This chapter proposes that the psychological reactions of battered women are explained best as a result of their experiences of being trapped in a situation that is very similar to that of hostages.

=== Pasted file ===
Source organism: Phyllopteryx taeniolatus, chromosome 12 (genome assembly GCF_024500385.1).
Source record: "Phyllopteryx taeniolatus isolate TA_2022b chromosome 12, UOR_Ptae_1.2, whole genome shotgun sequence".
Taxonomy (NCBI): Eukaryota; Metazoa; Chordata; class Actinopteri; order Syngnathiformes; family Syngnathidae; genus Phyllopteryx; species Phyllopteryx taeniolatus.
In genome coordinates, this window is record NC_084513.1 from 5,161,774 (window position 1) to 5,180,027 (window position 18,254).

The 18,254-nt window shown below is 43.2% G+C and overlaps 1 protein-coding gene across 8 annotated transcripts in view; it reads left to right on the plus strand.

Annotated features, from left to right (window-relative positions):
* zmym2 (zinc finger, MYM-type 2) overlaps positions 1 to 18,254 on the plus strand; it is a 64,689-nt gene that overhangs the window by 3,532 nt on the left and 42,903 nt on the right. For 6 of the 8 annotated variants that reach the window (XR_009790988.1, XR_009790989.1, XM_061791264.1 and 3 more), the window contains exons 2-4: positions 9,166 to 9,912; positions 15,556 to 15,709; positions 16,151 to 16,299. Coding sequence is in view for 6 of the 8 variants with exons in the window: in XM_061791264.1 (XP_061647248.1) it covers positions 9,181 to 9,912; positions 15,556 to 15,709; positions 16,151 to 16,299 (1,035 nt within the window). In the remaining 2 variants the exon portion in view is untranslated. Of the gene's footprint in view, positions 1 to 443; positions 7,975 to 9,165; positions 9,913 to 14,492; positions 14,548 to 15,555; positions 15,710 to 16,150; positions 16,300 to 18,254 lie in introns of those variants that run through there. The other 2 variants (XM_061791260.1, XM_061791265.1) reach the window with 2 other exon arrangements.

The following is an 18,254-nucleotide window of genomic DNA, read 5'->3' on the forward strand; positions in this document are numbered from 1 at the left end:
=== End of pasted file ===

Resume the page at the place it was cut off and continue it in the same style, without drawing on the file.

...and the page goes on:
The conditions for the development of the Stockholm Syndrome, that is, the model developed to account for the paradoxical psychological responses of hostages to their captors, are detailed to facilitate careful consideration of the relevance of the literature on hostages for understanding the experiences and psychological reactions of battered women. Both hostages and battered women are likely to develop a positive psychological bond with their captors or abusers along with an antipathy toward outsiders working to win their release. Greater empathy and societal support exists for hostages who, in contrast to battered women, appear to suffer less actual physical abuse and whose ordeals are more likely to be short-term. Importantly, awareness of the Stockholm Syndrome may help therapists to be more understanding of why it is difficult for the woman to leave the batterer and why she often returns and also may help a battered woman to avoid blaming herself and to change her behavior once she no longer is in the violent situation. 37 references
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